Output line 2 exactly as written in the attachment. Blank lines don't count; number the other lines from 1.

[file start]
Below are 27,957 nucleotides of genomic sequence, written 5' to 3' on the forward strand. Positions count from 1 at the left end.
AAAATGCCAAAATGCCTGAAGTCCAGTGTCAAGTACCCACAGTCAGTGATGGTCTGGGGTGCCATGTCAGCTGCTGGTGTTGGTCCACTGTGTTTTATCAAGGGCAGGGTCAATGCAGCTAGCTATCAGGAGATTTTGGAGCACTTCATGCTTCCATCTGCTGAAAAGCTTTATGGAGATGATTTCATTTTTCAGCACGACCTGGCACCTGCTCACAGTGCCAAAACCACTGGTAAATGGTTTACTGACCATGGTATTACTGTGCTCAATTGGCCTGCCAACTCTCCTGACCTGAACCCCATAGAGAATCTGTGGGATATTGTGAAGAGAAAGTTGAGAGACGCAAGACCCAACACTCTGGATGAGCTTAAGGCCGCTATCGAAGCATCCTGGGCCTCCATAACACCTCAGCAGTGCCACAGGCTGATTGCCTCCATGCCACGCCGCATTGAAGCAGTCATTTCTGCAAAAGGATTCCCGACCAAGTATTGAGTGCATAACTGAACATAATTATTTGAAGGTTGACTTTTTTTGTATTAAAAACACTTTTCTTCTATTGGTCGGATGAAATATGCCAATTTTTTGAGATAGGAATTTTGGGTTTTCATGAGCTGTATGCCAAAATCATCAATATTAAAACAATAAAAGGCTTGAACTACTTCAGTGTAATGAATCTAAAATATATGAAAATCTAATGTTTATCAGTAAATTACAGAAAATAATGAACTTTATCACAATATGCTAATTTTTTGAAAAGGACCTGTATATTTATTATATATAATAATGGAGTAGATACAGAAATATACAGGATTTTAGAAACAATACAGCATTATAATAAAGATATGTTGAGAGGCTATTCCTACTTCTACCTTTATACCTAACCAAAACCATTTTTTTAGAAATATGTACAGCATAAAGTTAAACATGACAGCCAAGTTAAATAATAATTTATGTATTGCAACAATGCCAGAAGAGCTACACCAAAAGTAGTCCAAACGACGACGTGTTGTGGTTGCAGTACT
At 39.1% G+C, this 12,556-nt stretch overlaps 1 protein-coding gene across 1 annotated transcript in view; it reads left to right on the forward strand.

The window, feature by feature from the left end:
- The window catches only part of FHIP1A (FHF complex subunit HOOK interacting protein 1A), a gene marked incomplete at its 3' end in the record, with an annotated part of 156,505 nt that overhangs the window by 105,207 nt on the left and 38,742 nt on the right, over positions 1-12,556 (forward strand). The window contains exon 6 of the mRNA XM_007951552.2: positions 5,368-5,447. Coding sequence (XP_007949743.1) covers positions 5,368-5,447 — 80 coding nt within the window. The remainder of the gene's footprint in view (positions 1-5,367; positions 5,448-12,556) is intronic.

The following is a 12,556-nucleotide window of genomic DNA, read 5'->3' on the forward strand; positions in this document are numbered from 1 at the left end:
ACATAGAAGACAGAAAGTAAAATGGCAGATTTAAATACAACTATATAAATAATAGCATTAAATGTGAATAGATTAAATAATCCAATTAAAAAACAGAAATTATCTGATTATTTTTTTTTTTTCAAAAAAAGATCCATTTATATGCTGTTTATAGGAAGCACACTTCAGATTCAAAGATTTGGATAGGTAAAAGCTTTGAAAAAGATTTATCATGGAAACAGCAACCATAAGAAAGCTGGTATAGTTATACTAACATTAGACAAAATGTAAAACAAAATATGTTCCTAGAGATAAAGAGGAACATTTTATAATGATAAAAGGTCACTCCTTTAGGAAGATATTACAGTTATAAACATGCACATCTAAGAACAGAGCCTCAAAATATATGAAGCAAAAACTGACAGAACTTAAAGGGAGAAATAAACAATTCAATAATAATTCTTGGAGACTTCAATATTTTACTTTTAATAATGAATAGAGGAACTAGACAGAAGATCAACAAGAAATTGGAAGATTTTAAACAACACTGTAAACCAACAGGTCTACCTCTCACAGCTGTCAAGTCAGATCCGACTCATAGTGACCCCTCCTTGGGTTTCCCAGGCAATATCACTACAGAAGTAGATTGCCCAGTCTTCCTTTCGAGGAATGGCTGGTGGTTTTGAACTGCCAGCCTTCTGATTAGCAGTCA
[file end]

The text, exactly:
AAAATGCCAAAATGCCTGAAGTCCAGTGTCAAGTACCCACAGTCAGTGATGGTCTGGGGTGCCATGTCAGCTGCTGGTGTTGGTCCACTGTGTTTTATCAAGGGCAGGGTCAATGCAGCTAGCTATCAGGAGATTTTGGAGCACTTCATGCTTCCATCTGCTGAAAAGCTTTATGGAGATGATTTCATTTTTCAGCACGACCTGGCACCTGCTCACAGTGCCAAAACCACTGGTAAATGGTTTACTGACCATGGTATTACTGTGCTCAATTGGCCTGCCAACTCTCCTGACCTGAACCCCATAGAGAATCTGTGGGATATTGTGAAGAGAAAGTTGAGAGACGCAAGACCCAACACTCTGGATGAGCTTAAGGCCGCTATCGAAGCATCCTGGGCCTCCATAACACCTCAGCAGTGCCACAGGCTGATTGCCTCCATGCCACGCCGCATTGAAGCAGTCATTTCTGCAAAAGGATTCCCGACCAAGTATTGAGTGCATAACTGAACATAATTATTTGAAGGTTGACTTTTTTTGTATTAAAAACACTTTTCTTCTATTGGTCGGATGAAATATGCCAATTTTTTGAGATAGGAATTTTGGGTTTTCATGAGCTGTATGCCAAAATCATCAATATTAAAACAATAAAAGGCTTGAACTACTTCAGTGTAATGAATCTAAAATATATGAAAATCTAATGTTTATCAGTAAATTACAGAAAATAATGAACTTTATCACAATATGCTAATTTTTTGAAAAGGACCTGTATATTTATTATATATAATAATGGAGTAGATACAGAAATATACAGGATTTTAGAAACAATACAGCATTATAATAAAGATATGTTGAGAGGCTATTCCTACTTCTACCTTTATACCTAACCAAAACCATTTTTTTAGAAATATGTACAGCATAAAGTTAAACATGACAGCCAAGTTAAATAATAATTTATGTATTGCAACAATGCCAGAAGAGCTACACCAAAAGTAGTCCAAACGACGACGTGTTGTGGTTGCAGTACT